Hepatitis is an infection caused by a variety of viruses. Few of them are of global importance. The hepatitis B virus is a causal agent of the hepatitis B disease affecting millions of people throughout the world. The consequence of persistent HBV infections includes the development of chronic hepatic insufficiency, cirrhosis, and hepatocellular carcinoma. Virus infection often occurs in childhood and stays in the body asymptomatically, which leads to chronic states later in life. While addressing its epidemiology, this paper will explore hepatitis B using data from reputable sources.

Geographical Distribution

According to the Centers for Disease Control and Prevention (CDC) (2015), sub-Saharan Africa and the vast of East Asia have the highest prevalence. Approximately, between five and twelve percent of the adult population is documented to be affected by the virus annually. The CDC (2015) points out that the Amazon region and some parts of Europe have high rates of chronic infections. Lok and McMahon (2009) argue that approximately 2-5 % of the Middle East and the Indian continent population are chronically infected. Parts of Eastern Europe and North America are low endemic areas with less than one percent of chronicity.


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The recent studies conducted by the CDC (2015) indicate that there is an overall incidence of 0.9 cases per 100, 000 people who suffer from acute hepatitis B annually in the United States. Approximately 3,050 acute cases were reported to the Centre for Disease Control and Prevention in 2013. The actual figure was estimated to be tenfold higher due to the lack of symptoms. Statistics indicated that in that year about 19,764 persons acquired a new infection with the majority of individuals being adults at the age of 2544 (CDC, 2015). Over the years, the rate of a new hepatitis B viral infection has been on the decrease by 81 percent since 1991. Approximately 700,0001.4 million persons in the United States develop chronic hepatitis annually, which is a global problem. Moreover, 350-400 million people have a lifelong chronic infection (Pyrsopoulos, 2016). Being the cause of high mortality rates, at least 786,000 persons die worldwide from liver complications every year.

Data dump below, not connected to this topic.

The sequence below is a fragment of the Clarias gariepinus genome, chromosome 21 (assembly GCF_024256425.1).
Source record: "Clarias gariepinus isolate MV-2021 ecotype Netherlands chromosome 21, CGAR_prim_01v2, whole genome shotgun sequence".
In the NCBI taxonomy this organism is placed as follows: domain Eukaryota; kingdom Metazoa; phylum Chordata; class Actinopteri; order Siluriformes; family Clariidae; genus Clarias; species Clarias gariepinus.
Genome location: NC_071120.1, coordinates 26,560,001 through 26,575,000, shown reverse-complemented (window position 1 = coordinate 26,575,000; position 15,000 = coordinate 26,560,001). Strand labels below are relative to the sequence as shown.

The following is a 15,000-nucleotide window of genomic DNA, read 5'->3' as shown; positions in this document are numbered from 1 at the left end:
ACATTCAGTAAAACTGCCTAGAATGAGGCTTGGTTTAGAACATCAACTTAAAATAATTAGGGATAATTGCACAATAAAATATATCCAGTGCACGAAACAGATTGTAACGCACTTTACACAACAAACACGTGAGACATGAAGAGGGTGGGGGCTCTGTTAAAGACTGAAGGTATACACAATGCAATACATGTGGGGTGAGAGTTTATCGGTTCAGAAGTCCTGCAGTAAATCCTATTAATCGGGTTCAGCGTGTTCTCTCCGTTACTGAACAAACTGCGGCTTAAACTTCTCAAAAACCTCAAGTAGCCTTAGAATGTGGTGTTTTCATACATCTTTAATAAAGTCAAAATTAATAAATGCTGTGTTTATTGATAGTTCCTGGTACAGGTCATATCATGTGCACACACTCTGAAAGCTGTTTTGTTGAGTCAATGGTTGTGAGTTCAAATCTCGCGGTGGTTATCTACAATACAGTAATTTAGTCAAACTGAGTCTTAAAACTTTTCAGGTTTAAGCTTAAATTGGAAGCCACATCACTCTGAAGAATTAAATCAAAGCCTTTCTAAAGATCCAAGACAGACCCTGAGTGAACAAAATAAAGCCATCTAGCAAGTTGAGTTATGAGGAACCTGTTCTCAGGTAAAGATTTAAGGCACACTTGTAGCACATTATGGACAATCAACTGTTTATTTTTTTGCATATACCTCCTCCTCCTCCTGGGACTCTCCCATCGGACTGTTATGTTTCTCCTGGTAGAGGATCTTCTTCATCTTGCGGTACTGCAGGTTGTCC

Cause of Hepatitis B

According to Pyrsopoulos (2016), hepatitis B is caused by the hepatitis B virus. The latter is an enveloped virus containing a double-stranded circular DNA genome belonging to the Hepadnaviridae family. This virus replicates in liver cells interfering with the liver functions. As in case of any virus infection, antibodies in the immune system are activated in a specific way to fight the infectious agent. In this process, the inflammation of the liver occurs, which may persist and cause a pathological damage.

Mode of Transmission

According to the CDC (2015), the hepatitis B virus is transmitted through the contact with infectious blood or body fluids, such as semen and saliva. It may be through mucosal membranes or the percutaneous puncture of the skin. The World Health Organization (WHO) (2002) identifies such modes of transmission as sexual intercourse with an infected person, contact through sores, infected blood transfusion, and the use of infected objects, such as needles and razorblades. Mother-to-child and horizontal transmission between infected and uninfected children is common in high endemic regions.

Usually, the hepatitis B virus is capable of surviving outside the body for at least seven days. It can cause an infection when it gets into the body of individuals not immunized with the hepatitis B vaccine (WHO, 2015). The incubation period varies between 30 and 180 days, however, signs of infection begin to appear in 75 days. This asymptomatic nature in the body may cause persistence ending up with the development of chronic hepatitis B.